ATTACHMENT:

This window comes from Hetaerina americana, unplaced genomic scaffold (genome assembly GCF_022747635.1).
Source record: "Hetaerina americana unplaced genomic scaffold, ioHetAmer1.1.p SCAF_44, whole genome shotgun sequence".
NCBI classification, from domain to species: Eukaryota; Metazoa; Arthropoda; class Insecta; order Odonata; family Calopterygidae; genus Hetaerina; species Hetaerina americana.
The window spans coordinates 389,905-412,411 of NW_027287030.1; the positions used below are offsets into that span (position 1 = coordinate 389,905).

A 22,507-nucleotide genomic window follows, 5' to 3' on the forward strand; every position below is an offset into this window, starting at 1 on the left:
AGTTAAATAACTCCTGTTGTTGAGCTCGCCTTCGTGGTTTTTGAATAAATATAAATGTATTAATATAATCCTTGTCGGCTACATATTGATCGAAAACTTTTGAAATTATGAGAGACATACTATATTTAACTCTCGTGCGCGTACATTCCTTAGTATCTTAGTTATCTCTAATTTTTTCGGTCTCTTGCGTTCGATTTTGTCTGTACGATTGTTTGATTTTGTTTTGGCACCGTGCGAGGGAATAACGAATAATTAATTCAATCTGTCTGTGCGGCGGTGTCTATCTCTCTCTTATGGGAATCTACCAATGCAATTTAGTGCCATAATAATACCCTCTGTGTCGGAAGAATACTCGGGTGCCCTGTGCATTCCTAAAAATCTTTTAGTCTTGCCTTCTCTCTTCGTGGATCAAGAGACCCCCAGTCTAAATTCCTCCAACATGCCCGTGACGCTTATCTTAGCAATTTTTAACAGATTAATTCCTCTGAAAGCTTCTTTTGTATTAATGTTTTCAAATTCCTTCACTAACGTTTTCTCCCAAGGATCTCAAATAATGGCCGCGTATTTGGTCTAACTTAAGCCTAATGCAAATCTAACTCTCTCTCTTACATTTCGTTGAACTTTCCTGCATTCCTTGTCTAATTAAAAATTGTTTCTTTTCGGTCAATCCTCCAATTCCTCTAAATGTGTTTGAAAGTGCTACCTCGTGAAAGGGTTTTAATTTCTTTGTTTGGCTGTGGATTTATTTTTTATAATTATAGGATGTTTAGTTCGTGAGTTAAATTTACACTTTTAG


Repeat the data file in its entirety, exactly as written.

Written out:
This window comes from Hetaerina americana, unplaced genomic scaffold (genome assembly GCF_022747635.1).
Source record: "Hetaerina americana unplaced genomic scaffold, ioHetAmer1.1.p SCAF_44, whole genome shotgun sequence".
NCBI classification, from domain to species: Eukaryota; Metazoa; Arthropoda; class Insecta; order Odonata; family Calopterygidae; genus Hetaerina; species Hetaerina americana.
The window spans coordinates 389,905-412,411 of NW_027287030.1; the positions used below are offsets into that span (position 1 = coordinate 389,905).

A 22,507-nucleotide genomic window follows, 5' to 3' on the forward strand; every position below is an offset into this window, starting at 1 on the left:
AGTTAAATAACTCCTGTTGTTGAGCTCGCCTTCGTGGTTTTTGAATAAATATAAATGTATTAATATAATCCTTGTCGGCTACATATTGATCGAAAACTTTTGAAATTATGAGAGACATACTATATTTAACTCTCGTGCGCGTACATTCCTTAGTATCTTAGTTATCTCTAATTTTTTCGGTCTCTTGCGTTCGATTTTGTCTGTACGATTGTTTGATTTTGTTTTGGCACCGTGCGAGGGAATAACGAATAATTAATTCAATCTGTCTGTGCGGCGGTGTCTATCTCTCTCTTATGGGAATCTACCAATGCAATTTAGTGCCATAATAATACCCTCTGTGTCGGAAGAATACTCGGGTGCCCTGTGCATTCCTAAAAATCTTTTAGTCTTGCCTTCTCTCTTCGTGGATCAAGAGACCCCCAGTCTAAATTCCTCCAACATGCCCGTGACGCTTATCTTAGCAATTTTTAACAGATTAATTCCTCTGAAAGCTTCTTTTGTATTAATGTTTTCAAATTCCTTCACTAACGTTTTCTCCCAAGGATCTCAAATAATGGCCGCGTATTTGGTCTAACTTAAGCCTAATGCAAATCTAACTCTCTCTCTTACATTTCGTTGAACTTTCCTGCATTCCTTGTCTAATTAAAAATTGTTTCTTTTCGGTCAATCCTCCAATTCCTCTAAATGTGTTTGAAAGTGCTACCTCGTGAAAGGGTTTTAATTTCTTTGTTTGGCTGTGGATTTATTTTTTATAATTATAGGATGTTTAGTTCGTGAGTTAAATTTACACTTTTAG